Sea Star Loss From Our Coast Might Be Mussels Gain


By Jay T. Cullen

Note that the video above was shot on May 8, 2015, set to Debussy’s Clair de Lune, by the YouTube user NorthOlbo who makes wonderful pieces about the British Columbian coast. Check him out.

The purpose of this more visual post is to report on a recent trip my students and I took to a local beach and what we saw there. Botanical Beach is renowned for its tide pools and part of the Juan de Fuca Provincial Park here on the southwest coast of Vancouver Island, British Columbia Canada. There are strange conditions currently in the northeast Pacific from the “blob” of warm water related to anomalous winter mixing in 2013-2014 to the widespread disappearance of sea stars owing to wasting disease after infection by virus. Some link these changes in the marine ecosystem to the very low levels of Fukushima derived radioisotope contamination present offshore and recently detected at the shoreline although there is little evidence to support such views nor are such impacts very likely. There is indeed life abundant at Botanical Beach but it is changing. The sea star is a keystone predator whose removal has consequences. The most obvious of these on visiting the beach again was the predominance of California mussels to be found. More about our adventure below the fold.

A recent article in the Hakai Magazine documents the efforts of University of California Santa Cruz graduate student Monica Moritsch to study the population dynamics of sea stars in response to the wasting disease outbreak and to look at the impact of removing this important predator from the intertidal zone. Sea stars eat California mussels and the complete decimation of the sea star population would likely have consequences for the success of mussel populations. Indeed, it is likely that the intertidal would likely see significant numbers of mussels given the lack of mortality from sea star predation.

On May 18, 2015 (the 35th anniversary of both the passing of Joy Division singer Ian Curtis and the eruption of Mt. Saint Helens in Washington State) my laboratory group headed down to Botanical Beach to have a look and otherwise poke around at low tide. The sun came out breaking through cloud for a short period only to be obscured by fog as the morning wore on. The photos below document our trip. It is quite clear that California mussels are doing quite well there. We saw chitons, limpets, green anemones, goose neck barnacles, barnacles, sea urchins, snails, branching coralline algae, coralline algae, sculpin, crabs, bald eagles and various species of kelp. Some juvenile sea stars were present. It will be interesting to see if infection with the virus causing wasting syndrome returns as local water temperatures rise this summer. Marine ecologists will be busy studying how the species composition and abundance changes as, hopefully, the sea stars reestablish themselves in the future. The current imbalance and its impacts will require careful research by the scientific community.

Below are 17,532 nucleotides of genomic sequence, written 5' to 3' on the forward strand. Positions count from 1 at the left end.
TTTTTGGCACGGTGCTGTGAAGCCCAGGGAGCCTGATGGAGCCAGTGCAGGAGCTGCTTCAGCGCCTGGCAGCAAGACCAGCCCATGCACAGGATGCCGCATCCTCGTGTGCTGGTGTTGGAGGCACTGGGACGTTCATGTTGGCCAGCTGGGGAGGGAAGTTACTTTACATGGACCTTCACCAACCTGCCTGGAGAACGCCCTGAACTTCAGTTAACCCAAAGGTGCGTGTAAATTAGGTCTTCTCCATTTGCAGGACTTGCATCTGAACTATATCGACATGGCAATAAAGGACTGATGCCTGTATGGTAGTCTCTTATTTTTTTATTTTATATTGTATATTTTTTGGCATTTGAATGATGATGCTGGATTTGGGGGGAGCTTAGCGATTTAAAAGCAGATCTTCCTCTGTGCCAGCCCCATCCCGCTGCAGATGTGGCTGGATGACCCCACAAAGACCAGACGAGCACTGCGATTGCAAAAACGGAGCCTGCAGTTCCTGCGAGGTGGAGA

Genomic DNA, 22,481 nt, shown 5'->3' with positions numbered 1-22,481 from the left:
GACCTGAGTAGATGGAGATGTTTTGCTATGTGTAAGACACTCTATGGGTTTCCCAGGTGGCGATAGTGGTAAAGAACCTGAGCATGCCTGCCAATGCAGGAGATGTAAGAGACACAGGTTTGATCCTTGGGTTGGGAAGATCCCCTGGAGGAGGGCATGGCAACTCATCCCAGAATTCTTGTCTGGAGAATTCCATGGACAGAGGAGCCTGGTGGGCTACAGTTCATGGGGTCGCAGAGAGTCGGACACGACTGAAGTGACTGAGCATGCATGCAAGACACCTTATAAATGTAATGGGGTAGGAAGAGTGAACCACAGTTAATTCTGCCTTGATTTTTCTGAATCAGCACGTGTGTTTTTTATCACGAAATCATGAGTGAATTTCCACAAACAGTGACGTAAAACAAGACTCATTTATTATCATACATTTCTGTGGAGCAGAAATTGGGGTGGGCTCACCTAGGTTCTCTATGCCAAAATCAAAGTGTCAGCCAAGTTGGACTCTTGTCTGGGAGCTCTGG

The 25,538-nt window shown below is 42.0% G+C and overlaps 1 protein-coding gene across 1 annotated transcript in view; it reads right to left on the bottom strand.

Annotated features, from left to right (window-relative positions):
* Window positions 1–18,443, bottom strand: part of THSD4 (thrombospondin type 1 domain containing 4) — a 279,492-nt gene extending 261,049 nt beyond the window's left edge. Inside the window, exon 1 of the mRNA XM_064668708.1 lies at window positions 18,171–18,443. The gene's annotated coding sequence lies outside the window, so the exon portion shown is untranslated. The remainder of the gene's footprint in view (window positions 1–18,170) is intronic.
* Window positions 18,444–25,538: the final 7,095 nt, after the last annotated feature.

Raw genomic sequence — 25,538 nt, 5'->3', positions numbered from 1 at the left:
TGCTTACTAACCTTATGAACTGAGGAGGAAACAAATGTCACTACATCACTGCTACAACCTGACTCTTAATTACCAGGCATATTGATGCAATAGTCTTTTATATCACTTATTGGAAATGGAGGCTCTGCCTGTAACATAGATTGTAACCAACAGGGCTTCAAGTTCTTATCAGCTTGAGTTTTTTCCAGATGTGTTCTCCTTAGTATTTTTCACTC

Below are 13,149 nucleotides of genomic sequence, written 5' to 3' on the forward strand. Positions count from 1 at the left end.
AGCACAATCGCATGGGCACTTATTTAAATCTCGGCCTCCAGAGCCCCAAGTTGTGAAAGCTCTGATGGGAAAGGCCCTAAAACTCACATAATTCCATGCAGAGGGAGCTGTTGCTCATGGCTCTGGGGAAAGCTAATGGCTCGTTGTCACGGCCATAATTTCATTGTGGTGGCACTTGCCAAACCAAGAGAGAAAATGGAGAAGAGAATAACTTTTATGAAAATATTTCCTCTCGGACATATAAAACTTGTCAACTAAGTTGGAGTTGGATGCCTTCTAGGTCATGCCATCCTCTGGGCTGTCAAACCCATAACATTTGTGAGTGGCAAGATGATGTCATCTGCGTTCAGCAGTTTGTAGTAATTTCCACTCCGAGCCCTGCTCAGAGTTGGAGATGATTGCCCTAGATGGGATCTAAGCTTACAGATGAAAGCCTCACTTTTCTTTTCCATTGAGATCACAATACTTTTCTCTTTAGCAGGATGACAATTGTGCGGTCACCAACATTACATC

Information sign at the trail above the beach showing species that are predominant in the tide pools at Botanical Beach.


California mussels exposed at low tide May 18, 2015.


Mussels showing their dominance in the intertidal.


Looking roughly east down the beach toward the rising sun.


Mussels bordering one of the tide pools scoured by rock and wave action at Botanical Beach, Port Renfrew BC Canada.


Green anemones in a tide pool at Botanical Beach.


Purple urchin in the pool with a small boot for scale.


Wave energy shapes the physical and biological environment at the beach.


Talented graduated students on the beach…and they spot a black bear foraging not too far away.

I shot these rather unsatisfactory movies of the bear as it moved along toward us. The fog started coming in rather quickly and signaled that, with less visibility of our bear friend, we should beat a retreat for the trail.

Advertisements

Leave a Reply

Fill in your details below or click an icon to log in:

WordPress.com Logo

You are commenting using your WordPress.com account. Log Out / Change )

Twitter picture

You are commenting using your Twitter account. Log Out / Change )

Facebook photo

You are commenting using your Facebook account. Log Out / Change )

Google+ photo

You are commenting using your Google+ account. Log Out / Change )

Connecting to %s